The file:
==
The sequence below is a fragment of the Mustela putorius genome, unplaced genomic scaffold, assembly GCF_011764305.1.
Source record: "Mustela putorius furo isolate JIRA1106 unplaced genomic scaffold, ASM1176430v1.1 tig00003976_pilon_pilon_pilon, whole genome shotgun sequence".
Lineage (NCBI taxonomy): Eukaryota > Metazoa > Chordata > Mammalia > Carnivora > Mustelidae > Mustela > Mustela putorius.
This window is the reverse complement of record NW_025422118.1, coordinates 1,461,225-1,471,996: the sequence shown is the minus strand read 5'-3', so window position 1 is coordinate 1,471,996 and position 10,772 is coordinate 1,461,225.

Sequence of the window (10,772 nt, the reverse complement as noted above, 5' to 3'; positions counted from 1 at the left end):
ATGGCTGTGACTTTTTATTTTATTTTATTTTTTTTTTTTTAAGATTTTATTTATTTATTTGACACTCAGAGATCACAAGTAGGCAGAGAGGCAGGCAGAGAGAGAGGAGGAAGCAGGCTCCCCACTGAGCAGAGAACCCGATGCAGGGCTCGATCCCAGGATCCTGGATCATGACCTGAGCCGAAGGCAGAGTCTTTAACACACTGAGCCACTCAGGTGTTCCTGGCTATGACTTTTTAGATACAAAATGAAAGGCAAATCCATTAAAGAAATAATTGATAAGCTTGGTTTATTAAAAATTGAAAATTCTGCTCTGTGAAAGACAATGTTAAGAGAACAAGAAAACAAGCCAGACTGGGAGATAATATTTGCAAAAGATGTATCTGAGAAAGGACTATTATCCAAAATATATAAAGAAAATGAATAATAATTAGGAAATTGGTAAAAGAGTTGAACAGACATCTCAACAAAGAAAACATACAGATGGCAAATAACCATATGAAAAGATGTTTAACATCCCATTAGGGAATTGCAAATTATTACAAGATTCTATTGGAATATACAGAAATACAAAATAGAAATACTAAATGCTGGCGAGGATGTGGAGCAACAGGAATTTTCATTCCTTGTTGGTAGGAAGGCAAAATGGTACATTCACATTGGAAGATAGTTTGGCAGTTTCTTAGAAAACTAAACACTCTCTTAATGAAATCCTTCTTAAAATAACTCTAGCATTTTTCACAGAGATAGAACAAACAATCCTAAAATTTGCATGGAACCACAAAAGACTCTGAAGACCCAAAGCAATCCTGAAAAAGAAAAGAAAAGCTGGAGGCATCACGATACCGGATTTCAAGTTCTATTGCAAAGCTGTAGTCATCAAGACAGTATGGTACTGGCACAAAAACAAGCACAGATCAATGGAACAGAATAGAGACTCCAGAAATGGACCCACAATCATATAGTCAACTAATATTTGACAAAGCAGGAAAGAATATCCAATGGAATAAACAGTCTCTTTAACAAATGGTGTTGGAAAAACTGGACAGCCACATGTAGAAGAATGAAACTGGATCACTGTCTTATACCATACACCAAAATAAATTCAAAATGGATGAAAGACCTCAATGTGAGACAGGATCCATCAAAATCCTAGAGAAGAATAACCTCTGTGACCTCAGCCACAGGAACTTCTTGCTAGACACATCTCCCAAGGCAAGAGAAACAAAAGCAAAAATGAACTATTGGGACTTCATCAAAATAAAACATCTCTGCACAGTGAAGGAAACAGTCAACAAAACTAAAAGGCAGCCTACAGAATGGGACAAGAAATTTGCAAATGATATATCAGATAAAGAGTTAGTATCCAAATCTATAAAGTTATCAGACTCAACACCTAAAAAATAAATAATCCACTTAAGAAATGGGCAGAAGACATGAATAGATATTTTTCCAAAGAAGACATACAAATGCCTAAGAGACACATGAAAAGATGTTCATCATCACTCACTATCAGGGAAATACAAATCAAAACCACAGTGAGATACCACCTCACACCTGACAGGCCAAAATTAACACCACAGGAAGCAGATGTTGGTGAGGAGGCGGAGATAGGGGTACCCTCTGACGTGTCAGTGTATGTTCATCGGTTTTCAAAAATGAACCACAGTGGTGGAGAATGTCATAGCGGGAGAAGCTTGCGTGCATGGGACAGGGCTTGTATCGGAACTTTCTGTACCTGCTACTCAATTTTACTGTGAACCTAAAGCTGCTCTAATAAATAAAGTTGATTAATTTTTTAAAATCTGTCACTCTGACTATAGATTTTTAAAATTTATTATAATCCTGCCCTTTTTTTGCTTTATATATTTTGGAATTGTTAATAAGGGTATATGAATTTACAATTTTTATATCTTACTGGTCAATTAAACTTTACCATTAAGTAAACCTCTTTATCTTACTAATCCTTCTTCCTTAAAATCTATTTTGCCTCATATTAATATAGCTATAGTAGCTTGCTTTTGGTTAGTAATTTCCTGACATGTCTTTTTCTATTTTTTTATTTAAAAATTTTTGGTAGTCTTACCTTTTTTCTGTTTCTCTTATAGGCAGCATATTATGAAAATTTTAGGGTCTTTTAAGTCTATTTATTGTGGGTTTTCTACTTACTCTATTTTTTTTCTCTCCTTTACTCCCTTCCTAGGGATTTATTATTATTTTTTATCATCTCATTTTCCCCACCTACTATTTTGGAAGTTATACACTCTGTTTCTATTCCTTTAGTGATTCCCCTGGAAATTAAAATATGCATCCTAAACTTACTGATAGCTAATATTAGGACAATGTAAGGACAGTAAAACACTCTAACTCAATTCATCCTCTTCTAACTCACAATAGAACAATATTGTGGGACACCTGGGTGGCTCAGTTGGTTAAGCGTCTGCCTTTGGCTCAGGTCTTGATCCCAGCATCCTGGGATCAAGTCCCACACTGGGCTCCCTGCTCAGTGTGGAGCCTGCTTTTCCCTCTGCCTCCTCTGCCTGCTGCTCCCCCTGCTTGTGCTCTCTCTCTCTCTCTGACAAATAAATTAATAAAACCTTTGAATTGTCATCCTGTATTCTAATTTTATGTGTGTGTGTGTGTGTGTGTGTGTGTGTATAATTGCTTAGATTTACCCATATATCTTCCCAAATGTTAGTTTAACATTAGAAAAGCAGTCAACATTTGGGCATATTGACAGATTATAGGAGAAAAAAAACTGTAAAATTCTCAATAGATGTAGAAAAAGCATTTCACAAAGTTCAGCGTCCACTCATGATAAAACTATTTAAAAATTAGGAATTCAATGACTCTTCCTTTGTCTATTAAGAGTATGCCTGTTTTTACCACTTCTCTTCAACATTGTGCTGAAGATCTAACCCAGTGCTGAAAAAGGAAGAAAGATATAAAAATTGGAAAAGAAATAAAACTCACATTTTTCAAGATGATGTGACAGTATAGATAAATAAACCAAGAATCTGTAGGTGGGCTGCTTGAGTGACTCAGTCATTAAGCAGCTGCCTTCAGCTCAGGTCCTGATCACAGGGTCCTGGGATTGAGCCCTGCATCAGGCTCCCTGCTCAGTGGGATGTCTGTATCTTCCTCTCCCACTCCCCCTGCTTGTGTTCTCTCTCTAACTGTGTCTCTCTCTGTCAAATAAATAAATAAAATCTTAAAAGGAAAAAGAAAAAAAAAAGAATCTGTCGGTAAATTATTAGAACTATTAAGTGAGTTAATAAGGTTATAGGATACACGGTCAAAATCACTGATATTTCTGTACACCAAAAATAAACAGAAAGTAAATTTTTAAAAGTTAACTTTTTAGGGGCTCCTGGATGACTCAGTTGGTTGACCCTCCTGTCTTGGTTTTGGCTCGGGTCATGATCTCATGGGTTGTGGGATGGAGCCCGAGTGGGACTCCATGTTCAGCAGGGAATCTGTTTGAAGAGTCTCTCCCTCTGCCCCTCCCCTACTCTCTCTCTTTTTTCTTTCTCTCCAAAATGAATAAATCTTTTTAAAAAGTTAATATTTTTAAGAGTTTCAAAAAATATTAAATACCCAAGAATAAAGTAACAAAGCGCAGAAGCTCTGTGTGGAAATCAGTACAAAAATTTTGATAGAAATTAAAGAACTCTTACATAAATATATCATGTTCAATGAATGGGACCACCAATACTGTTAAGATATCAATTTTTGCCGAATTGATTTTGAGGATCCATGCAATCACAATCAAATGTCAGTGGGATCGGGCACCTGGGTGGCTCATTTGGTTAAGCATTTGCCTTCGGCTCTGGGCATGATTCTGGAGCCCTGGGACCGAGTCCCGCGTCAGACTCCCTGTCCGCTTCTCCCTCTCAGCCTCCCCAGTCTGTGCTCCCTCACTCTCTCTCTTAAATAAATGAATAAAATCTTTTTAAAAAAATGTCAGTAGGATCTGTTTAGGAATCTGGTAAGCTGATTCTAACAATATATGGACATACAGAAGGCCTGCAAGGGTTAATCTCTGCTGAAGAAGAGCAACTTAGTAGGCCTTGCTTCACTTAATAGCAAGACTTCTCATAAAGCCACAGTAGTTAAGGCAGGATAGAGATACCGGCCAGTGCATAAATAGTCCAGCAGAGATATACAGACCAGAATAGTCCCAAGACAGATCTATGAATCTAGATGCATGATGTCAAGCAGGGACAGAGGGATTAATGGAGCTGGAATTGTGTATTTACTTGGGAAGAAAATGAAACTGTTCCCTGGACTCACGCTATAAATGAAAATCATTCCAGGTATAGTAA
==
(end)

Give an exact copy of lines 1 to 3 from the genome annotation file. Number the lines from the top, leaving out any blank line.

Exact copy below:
The sequence below is a fragment of the Mustela putorius genome, unplaced genomic scaffold, assembly GCF_011764305.1.
Source record: "Mustela putorius furo isolate JIRA1106 unplaced genomic scaffold, ASM1176430v1.1 tig00003976_pilon_pilon_pilon, whole genome shotgun sequence".
Lineage (NCBI taxonomy): Eukaryota > Metazoa > Chordata > Mammalia > Carnivora > Mustelidae > Mustela > Mustela putorius.